Engagement and Quality for Visual Artists on Facebook

Engagement and Quality for Visual Artists on Facebook


quality engagement for visual artists using Facebook

What a week it has already been! Not only one of the busiest weeks of the year to date, in the U.K. we are seeing weather that is beyond doubt some of the worst I have ever seen! 

Before we start taking a look at how we can really improve our engagement, sales, and metrics on Facebook I just want to ask a quick favour if you’re in the U.K. right now and bearing the brunt of the awful weather.

With temperatures plummeting rapidly (right now it’s minus six outside with a windchill making it closer to minus ten), I just wanted to remind folks to check on elderly neighbours and if you come across any homeless people, please make sure that they are ok. Whatever you can afford will make a real difference to them right now. 

If you run a hotel or have a place homeless people are able to get a decent nights rest somewhere warm and safe, or you have spare rooms over the next couple of days, please consider allowing those who are not so fortunate to use them. Homeless shelters are filling up fast everywhere and outside of the major cities there are so few shelters that can accommodate the U.K.’s growing homeless population. 

Many people going on business trips have had to cancel travel plans, often leaving hotel rooms empty. The heating is usually on anyway in most hotels and many hotels have already been paid for the accommodation even if there’s a no show. 

If you are a hotel owner or have the capacity and you do this, get in touch and let me know you helped someone and I will give you a shout out on this blog and share your social media presence to say thank you. It’s not much, but tonight you could save someone’s life. Thank you and big love to those who step up and help. 

Now back to that social media marketing thing for visual artists!

Facebook has certainly been going through a few changes recently. The big algorithm update of 2018 has well and truly started to kick in and we can expect to see many more changes over the next twelve-months. In my recent article “The Big Change For 2018” which you can read here: http://www.beechhousemedia.co.uk/2018/01/facebook-for-artists-big-change.html I covered some of the biggest changes to the platform so far this year and we took a look at some of the ways in which you can continue to grow your business on the platform as a visual artist.

When I wrote that article the changes had quite literally just been made to the platform so here we are a few weeks on and all of them are becoming increasingly noticeable. Engagement for some has gone well and truly down and lots of people are now wondering if Facebook is still going to be relevant for marketing artwork going forward. Before you wonder too much though, your organic reach might look like it has gone down right now, but there have been some changes in how those numbers are reported so it is highly likely that they haven’t gone down, it’s now more of a true representation. I’ll explain about that in another post!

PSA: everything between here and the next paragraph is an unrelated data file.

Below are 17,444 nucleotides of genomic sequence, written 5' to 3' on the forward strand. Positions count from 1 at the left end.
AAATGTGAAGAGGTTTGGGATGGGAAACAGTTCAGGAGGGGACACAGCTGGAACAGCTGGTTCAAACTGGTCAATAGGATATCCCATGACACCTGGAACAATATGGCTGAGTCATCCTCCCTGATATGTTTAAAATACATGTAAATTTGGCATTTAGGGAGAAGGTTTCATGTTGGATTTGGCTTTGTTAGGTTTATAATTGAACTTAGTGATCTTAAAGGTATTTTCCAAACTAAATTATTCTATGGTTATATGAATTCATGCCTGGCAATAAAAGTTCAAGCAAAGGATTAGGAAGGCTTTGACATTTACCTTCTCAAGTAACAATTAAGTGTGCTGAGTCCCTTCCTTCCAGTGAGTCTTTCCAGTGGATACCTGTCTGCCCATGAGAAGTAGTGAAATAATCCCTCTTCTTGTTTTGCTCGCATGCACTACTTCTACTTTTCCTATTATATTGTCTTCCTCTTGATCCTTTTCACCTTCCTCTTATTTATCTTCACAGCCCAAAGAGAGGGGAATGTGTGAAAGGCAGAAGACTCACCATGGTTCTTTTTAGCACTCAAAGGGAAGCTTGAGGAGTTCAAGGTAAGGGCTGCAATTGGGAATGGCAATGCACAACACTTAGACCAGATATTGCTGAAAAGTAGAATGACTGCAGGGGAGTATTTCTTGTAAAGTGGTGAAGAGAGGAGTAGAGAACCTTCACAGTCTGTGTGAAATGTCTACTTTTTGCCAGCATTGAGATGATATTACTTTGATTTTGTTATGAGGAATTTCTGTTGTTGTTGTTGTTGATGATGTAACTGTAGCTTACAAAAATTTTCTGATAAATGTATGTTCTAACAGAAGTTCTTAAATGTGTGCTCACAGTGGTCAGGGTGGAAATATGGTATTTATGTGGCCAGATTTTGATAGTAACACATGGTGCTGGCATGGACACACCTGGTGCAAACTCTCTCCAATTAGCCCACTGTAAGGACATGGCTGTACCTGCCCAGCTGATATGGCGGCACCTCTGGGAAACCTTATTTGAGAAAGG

To answer the question of relevancy then yes, Facebook is still where everyone hangs out when it comes to social media but this new focus on quality engagement is making things a little tougher. I have been saying for the past year or so that engagement is the only metric that matters, now quality engagement is the only metric that matters. 

Facebook have said that people will probably be spending less time on the platform but if you are using it for the purposes of getting your art seen, I think you will need to spend even more time on the platform, or rather more quality time on the platform. 

Facebook are really tightening everything up and especially when it comes to posting your works in groups. Cross post a work to multiple groups at the same time and you’re likely to end up on the naughty step. 

Again this is nothing new, I have mentioned a few times that you should be adding more context to your artworks when you are posting them, and you shouldn’t be taking the spray and pray approach of cross posting into lots and lots of groups simultaneously. 

If you do, Facebook calls out spam and the posts end up either in the spam folder of the group moderator or they never get that far and Facebook just deletes them, usually the group moderator gets the blame for post no-shows when this happens. 

How widespread is the problem? Over the past month or so it has become more and more noticeable. Some weeks more than a dozen posts get flagged in each of my three Facebook groups, others just get deleted without coming through to an admin for approval first, but there is something noticeable with every one of the posts that do come through.

  1. The posts often have no context – nothing that describes the artwork or says that it is a work in progress. 24 x 30, Oil, $300, just doesn’t cut it.
  2. Posts with too many hashtags or posts with low quality-score hashtags. Facebook ain’t Instagram despite the fact that both Facebook and Instagram are owned by Facebook. Even on Instagram, there’s no real need for 20 or so hashtags, just use a couple of high quality ones instead. 
  3. Photos with no description at all
  4. Posts in groups which have no context within the group they are being posted into
  5. Posts which have been cross posted multiple times in a short space of time and shared by the poster everywhere and anywhere 
  6. Photos that are text heavy or look like adverts
  7. If you don’t post natively especially when uploading video

More noticeable are the number of people being blocked from posting into groups. The reasons are many it seems but you are more likely to see your account suspended if you do any of the following:

  1. Post spam links
  2. Post links from banned or suspended websites
  3. Post lots of links too quickly 
  4. Make generic comments – now comments are being identified as spam in some instances even on your own posts
  5. Join too many groups too quickly
  6. Join multiple groups immediately after signing up for a Facebook account
  7. Use scripts
  8. Posting from third-party scheduling tools always seems to lower reach, so use Facebook’s built in scheduler for Facebook Pages
  9. Post anything that goes against Facebook’s community standards
  10. Use images already marked as spam

There are so many things that could land you in Facebook jail but common sense is the only thing that will help keep you out. 


create quality posts on Facebook